They want to know what makes it so alive. I say it’s the Presence–the Presence of God with us, listening; and the presence of us with God, listening; and the presence of us with each other, listening.
A few weeks ago a lot of us met together and decided to open worship services here again. We wanted to apply what we’ve learned to actual church, with worship services, and church education, and board meetings, and budget planning, and property management. We think that by listening we can run a church on mutual consensus rather than on hair-splitting vote.
I was worried what the other churches in town would think of our starting up again, but several people, of those who will attend their own church services instead of ours, assured us that their attendance numbers have been greatly boosted by all the spiritual advancement over here. They just say, “Let’s make more spiritual activities here; then we’ll grow more, too!”
Ah, Pastor Doolittle! How good to see you again! No, really I haven’t been doing much.
Yes, we can go right on over to the church. I’m sure you’d like to look around a bit before the service starts. I guess it’ll be another Memorial Day sermon, but quite different from the last, I suppose?
TWO HOURS LATER
There’s that word “Awesome!” again. Keeps coming into my head. I wonder what it means.
This Memorial Day service certainly is different from anything I ever knew before. I don’t think I would have liked the music a year ago, or the way some people dressed. I still don’t agree with them, and that’s okay. We can listen to each other anyway!
Pastor Doolittle is quoting Jesus now, “Go therefore into all the world and disciple all nations, . . . and, see, I am with you always.”
Sure enough, I’d say I’ve been discipled. That’s the word for it. And sure enough, too, didn’t I tell you about that Presence that I love to tell everyone is right here with us? Jesus said He would be with us always and that’s what He’s been here at Stop Gap.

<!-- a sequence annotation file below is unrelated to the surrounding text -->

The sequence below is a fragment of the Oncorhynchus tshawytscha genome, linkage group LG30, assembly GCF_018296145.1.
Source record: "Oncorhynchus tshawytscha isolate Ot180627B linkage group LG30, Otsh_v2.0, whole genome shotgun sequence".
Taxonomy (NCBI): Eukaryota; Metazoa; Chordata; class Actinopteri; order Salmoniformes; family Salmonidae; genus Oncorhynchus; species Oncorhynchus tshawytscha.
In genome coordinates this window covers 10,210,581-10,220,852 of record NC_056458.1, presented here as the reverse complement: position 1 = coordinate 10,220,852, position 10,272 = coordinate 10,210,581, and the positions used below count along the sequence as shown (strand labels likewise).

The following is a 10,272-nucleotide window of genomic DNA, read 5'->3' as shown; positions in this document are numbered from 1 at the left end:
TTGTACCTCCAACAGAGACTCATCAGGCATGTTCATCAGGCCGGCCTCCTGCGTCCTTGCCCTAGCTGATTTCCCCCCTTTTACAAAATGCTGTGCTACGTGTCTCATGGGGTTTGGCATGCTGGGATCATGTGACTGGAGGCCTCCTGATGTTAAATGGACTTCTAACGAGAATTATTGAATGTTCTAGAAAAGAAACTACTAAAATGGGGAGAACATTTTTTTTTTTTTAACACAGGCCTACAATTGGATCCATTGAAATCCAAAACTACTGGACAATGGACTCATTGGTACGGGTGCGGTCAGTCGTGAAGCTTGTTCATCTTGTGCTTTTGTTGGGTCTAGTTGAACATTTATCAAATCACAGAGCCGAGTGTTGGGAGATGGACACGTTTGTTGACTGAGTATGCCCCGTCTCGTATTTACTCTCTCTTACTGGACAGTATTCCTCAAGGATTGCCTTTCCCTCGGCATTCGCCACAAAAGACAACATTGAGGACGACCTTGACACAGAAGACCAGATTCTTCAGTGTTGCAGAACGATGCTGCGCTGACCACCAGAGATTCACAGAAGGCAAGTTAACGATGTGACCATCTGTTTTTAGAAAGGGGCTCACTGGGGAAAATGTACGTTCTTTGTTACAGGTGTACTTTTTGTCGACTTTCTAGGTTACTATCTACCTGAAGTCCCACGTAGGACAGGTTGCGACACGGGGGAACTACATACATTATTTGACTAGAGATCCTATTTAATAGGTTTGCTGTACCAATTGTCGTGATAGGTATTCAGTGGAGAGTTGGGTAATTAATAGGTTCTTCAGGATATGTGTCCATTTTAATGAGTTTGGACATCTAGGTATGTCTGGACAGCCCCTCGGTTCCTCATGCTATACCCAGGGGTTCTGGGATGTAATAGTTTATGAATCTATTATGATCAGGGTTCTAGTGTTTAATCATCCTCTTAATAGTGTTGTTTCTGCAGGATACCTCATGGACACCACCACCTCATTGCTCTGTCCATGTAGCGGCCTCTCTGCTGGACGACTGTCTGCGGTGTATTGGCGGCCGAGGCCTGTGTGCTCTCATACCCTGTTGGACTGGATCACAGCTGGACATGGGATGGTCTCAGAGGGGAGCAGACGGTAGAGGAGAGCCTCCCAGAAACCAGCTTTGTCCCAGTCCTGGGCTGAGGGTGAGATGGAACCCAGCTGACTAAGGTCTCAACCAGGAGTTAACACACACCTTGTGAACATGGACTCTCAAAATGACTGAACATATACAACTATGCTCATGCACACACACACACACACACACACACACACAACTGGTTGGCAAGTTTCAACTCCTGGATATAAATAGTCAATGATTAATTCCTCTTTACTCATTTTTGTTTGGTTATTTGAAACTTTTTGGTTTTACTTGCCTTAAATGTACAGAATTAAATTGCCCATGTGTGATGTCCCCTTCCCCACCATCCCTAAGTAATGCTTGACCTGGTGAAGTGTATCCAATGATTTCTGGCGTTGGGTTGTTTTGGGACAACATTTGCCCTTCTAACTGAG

I wonder what would be Pastor Doolittle’s reason for going over to the epistle of Peter: He’s waiting for us to find 1 Peter 3:15. He says Peter heard Jesus give the Great Commission and that Peter will explain real evangelism for us. Now he’s paraphrasing Peter. “Be ready always to give an answer to everyone that asks what is the reason for the hope inside you. And do it with humility and respect for the other person’s spiritual journey.”
Now I understand. That’s why we listen, so we can hear the question. That’s why I no longer evangelize by diagnosis and persuasion, but instead by owning and sharing my own story of the hope inside me that lights up my life.
Look down that row of faces, people I never knew before, people I would not have wanted to know before.
Here we all are with the cup in our upraised hands. We do this in memorial of Him.
It is now a well-known and often-discussed fact that the church is declining in percentages, influence, and even credibility in society today. Douglas John Hall, a widely-read theologian, writes, "How could we have been listening to the Scriptures all these centuries and still be surprised and chagrined by the humiliation of Christendom? How could we have honored texts like the Beatitudes ("Blessed are you when men revile you and persecute you and utter all kinds of evil against you falsely on my account . . ." [Matt. 5:11]), and yet formed in our collective mind the assumption that Christian faith would be credible only if it were popular, numerically superior, and respected universally?" (Douglas John Hall, The Cross in Our Context: Jesus and the Suffering World [Minneapolis, MN: Fortress P, 2003], 170-71.) Perhaps the church’s bent toward power and imperialism over the last 2000 years has come back to haunt the church. All over the world those who have felt the heel of the church’s links with the established system are culling out themselves from the church’s rolls, calling out the church on its theft of their birthrights. And the church continues to decline in influence and credibility. Blessed are the poor, the grieving, the meek, the hungry and thirsty, . . .